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(Musings in response to a Philosophy class)

Crudely defined, the term ‘atheism’ refers to a disbelief in God. This disbelief is actually not restricted to God per se, but instead to any specific deity. However, as per running popular theory, the deity mentioned is attributed to be God.

Atheism usually had negative connotations attached to it, the most common including that of being looked down upon and condemned to impiety by the religious sect – the people of faith. Faith, however, is a very broad term.

Philosophically speaking, faith holds no value, simply because it is based on mere assumptions and beliefs and not facts and reasoning, which is what philosophy is about. Be it the Romans’ belief in the god Jupiter, Zeus as the god of the ancient Greeks, the Hindu god called Vishnu or the  Muslim terminology of calling god Allah, all of these have some attributes in common. While the names and even the forms may differ, all these gods signify a higher being or entity that is all-knowing, all-merciful and the likes. The question, however, is one of ‘why’ and ‘how’. Why do blindly accept the powers and attributes we attach to these deities, and how do we justify this blind faith?

Theists say that belief in God does not require any justifications because it is a matter of faith, and faith is beyond any justifications. Such are the people who condemn atheism by labelling themselves as ‘people of faith’ and thus putting atheists in a category outside of it.

Can atheism be a ‘faith’? That becomes the question. Atheists, unlike theists, reject the claim that there is a supernatural being. They believe in what can be seen and proven, and while neither of those apply to the proposition that there is an existing God, they reject it on these grounds. So then, how is this faith? In a somewhat ironic play on things, both the theist and the atheist approach stays somewhat withing the parameters of faith. Both of them are based on blind faith – theists cannot prove that God exists, and atheists cannot prove that God doesn’t exist. Indeed, both these approaches lack a rational approach. Just because something cannot be proven doesn’t mean it does exist, and just because something cannot be proven doesn’t mean it does not exist. When putting it like that, both approaches seem eerily similar.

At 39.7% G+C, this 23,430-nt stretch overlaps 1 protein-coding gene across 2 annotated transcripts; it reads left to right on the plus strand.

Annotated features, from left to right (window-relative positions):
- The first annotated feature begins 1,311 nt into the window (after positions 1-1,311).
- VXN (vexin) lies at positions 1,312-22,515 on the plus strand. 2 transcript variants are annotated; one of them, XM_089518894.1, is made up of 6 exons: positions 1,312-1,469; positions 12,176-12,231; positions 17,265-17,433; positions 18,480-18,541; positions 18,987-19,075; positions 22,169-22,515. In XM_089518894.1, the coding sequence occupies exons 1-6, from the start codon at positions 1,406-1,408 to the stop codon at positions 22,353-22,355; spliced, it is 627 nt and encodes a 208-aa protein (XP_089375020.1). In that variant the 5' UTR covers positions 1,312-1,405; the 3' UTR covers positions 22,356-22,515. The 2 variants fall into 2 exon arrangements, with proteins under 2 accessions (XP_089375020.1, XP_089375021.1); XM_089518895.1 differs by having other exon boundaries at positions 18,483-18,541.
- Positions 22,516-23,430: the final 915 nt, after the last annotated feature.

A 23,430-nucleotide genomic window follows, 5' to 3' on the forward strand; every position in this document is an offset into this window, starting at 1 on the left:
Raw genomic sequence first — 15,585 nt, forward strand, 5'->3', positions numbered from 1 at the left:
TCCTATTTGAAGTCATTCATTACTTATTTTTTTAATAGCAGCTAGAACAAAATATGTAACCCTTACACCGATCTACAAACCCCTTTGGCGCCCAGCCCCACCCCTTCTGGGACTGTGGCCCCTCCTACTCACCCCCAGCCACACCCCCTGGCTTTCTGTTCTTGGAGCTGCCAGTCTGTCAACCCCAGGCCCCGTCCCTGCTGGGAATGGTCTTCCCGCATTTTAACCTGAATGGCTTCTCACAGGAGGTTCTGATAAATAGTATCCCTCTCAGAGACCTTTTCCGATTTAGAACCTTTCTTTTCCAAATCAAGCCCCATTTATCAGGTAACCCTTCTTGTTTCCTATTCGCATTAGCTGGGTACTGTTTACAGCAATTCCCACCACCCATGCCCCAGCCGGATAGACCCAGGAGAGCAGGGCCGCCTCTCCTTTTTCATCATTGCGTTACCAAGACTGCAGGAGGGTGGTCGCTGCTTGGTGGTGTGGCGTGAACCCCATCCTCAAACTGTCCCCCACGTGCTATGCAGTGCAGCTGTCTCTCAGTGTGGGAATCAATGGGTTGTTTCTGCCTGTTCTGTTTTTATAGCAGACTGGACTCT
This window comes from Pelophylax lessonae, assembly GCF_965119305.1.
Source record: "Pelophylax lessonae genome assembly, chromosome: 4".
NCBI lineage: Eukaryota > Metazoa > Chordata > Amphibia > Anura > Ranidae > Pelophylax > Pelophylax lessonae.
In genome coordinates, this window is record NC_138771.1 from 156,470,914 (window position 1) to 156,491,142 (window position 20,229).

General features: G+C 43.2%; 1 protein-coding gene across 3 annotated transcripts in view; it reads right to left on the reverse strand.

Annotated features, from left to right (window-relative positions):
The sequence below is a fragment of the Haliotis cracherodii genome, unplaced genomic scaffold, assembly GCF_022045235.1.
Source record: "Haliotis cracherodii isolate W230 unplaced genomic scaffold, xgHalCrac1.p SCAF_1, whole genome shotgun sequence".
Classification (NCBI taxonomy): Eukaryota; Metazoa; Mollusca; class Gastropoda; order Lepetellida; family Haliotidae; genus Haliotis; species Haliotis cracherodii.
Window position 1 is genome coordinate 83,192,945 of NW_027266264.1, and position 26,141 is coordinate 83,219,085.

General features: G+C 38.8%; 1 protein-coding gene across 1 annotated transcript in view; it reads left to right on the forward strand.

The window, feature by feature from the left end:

Why, then, do we condemn atheism?

Atheists reject the concept of a God by saying that is God is benevolent and merciful, then why is there so much hardship and suffering in the world? Why do natural disasters occur? They also reject the theist approach because it serves as a missing piece of information for where there isn’t any to explain a certain event, and all they say is to not factor in God as the only answer when there can be alternative ones. This approach is a somewhat logical one, because it is based on rational thinking. Does this not make atheism as something to not be looked down upon then?

Then again, Holy Books and scriptures serve as maybe not concrete proof, but still substantial enough proof for the existence of a Supreme Being. Factoring in miracles and unexplained phenomenon and the belief starts to gain more weight. This, then, makes atheists sinners because they reject the concrete proofs present in front of then regarding God’s existence.

The purpose of this piece has not been to glorify or vilify atheism. The purpose here is to try and look at the similarities between the theist and the atheist approach to faith (and broadly, religion), the approaches atheists use in believing what they do believe, and then using those to see where they stand as far as moral judgement goes. As a philosophical approach, atheism cannot be labelled as something wrong without looking at it rationally, instead of emotionally which seems to be the case. This opens up new avenues in the question on the morality and righteousness of atheism, and the debate on whether they are saints or sinners is still open-ended.

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